It is the largest country in South America, stretching from the Amazon Basin in the north to the Iguazu Falls in the south. The Brazilian coastal zone covers 7,367 km of shoreline and has 37 ports, including river and sea ports.
The maritime port activity is under the responsibility of the Directorate of Ports and Coasts (DPC).
DIRECTORATE OF PORTS AND COASTS (DPC)
The Directorate of Ports and Coasts is responsible for:
- Inspect, in matters of National Security and in accordance with international agreements in force, the activities of the National and Foreign Merchant Marine.
- To establish the conditions of access, permanence, docking, transit and departure of national and foreign merchant ships, in relation to ports, anchorages, territorial waters and contiguous zone.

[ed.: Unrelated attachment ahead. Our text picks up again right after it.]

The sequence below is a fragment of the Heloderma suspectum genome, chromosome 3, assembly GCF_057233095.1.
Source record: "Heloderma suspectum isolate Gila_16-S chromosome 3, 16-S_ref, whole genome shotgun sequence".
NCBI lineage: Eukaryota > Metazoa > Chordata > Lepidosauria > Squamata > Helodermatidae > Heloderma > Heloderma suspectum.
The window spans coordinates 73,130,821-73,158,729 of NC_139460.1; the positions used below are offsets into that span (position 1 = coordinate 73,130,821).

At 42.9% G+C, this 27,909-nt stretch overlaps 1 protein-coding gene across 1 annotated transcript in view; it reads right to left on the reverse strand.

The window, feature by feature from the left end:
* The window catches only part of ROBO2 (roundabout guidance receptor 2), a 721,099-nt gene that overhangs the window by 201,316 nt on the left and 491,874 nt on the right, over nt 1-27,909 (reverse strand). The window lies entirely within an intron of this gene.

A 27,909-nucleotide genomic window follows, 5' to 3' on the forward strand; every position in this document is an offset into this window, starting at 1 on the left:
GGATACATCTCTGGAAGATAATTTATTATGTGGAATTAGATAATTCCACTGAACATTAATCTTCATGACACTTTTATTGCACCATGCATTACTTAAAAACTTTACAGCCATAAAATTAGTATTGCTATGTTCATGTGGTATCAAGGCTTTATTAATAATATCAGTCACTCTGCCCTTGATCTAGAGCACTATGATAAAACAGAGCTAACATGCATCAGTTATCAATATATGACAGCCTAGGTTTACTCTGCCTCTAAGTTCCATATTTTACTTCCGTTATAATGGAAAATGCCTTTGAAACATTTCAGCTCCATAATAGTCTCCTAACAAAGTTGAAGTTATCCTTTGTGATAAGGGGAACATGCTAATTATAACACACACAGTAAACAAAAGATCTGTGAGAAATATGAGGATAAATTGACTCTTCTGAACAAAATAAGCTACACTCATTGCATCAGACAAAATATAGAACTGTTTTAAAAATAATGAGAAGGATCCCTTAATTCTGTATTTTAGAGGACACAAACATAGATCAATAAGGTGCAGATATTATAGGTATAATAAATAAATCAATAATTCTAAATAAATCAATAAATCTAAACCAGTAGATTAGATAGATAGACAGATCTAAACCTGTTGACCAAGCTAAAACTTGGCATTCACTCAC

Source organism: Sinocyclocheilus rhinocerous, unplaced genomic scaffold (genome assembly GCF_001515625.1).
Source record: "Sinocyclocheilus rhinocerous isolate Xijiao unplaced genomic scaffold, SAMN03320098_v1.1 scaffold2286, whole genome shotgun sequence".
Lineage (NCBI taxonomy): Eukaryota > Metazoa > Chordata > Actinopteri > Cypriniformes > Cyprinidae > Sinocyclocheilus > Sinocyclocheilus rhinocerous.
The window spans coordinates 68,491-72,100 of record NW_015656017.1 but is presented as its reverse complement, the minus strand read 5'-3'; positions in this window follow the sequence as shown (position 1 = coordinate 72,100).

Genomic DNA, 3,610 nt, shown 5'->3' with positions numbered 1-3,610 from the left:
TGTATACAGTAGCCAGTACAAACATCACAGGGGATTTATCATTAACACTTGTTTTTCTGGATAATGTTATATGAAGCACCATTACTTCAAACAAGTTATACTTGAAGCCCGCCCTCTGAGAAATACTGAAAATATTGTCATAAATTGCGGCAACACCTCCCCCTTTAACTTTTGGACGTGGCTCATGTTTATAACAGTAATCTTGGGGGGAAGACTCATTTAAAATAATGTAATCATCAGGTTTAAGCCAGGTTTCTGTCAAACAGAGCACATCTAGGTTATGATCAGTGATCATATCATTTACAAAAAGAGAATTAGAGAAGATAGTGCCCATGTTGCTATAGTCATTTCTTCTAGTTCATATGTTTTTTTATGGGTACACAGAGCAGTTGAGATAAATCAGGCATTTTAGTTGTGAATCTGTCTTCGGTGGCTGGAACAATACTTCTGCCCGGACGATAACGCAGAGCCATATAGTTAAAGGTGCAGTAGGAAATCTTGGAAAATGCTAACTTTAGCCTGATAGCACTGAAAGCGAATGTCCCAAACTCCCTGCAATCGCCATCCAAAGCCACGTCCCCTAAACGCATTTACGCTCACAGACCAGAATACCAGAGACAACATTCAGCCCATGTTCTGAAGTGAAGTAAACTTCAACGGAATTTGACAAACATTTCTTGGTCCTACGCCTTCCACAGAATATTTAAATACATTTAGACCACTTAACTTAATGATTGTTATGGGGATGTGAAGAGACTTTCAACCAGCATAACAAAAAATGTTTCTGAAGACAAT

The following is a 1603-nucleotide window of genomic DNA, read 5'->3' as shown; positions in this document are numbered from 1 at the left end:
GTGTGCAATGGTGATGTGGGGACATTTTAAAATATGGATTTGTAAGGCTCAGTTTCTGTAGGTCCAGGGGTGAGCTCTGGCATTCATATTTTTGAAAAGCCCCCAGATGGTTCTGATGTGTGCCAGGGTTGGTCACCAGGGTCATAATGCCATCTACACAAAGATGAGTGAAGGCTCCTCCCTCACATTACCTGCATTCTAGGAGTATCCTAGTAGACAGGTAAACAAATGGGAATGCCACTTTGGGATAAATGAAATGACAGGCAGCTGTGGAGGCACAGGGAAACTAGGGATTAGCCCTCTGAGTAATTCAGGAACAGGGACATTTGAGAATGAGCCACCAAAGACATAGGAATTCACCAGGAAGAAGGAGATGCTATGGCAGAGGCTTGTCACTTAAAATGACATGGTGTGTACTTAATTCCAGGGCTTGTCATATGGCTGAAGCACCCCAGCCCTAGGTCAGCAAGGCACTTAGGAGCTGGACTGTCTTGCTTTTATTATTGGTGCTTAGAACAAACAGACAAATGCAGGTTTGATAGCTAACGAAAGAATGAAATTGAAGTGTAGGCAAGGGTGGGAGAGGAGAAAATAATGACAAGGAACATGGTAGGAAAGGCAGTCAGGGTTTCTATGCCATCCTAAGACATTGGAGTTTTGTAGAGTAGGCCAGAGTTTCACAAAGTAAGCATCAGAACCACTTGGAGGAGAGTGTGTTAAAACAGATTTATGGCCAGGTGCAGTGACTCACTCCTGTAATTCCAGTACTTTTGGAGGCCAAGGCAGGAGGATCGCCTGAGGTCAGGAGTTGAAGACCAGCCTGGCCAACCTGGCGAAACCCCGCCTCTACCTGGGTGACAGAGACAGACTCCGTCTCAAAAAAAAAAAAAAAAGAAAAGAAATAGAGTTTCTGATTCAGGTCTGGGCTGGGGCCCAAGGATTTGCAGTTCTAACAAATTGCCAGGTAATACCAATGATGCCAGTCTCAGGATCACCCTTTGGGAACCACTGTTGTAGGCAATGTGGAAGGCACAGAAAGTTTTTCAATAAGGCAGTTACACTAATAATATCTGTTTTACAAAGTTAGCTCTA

- Supervise the use of maritime and terrestrial facilities, public or private, in relation to navigation, national interests and National Security.
To represent the Maritime Authority in the regulation and inspection of matters related to Navigation Safety, Merchant Marine, Maritime Professional Education and Prevention of Water Pollution caused by vessels, in order to contribute to the development of Maritime Empowerment.
To be a reference, until 2027, in the exercise of the Brazilian Maritime Authority, acting in favor of the expansion of its blue economy in a safe, qualified and sustainable manner.
As of January 1, 2021, the International Maritime Organization (IMO) has established that all bulk seed cargoes must be analyzed and certified by a laboratory accredited by the country's Maritime A...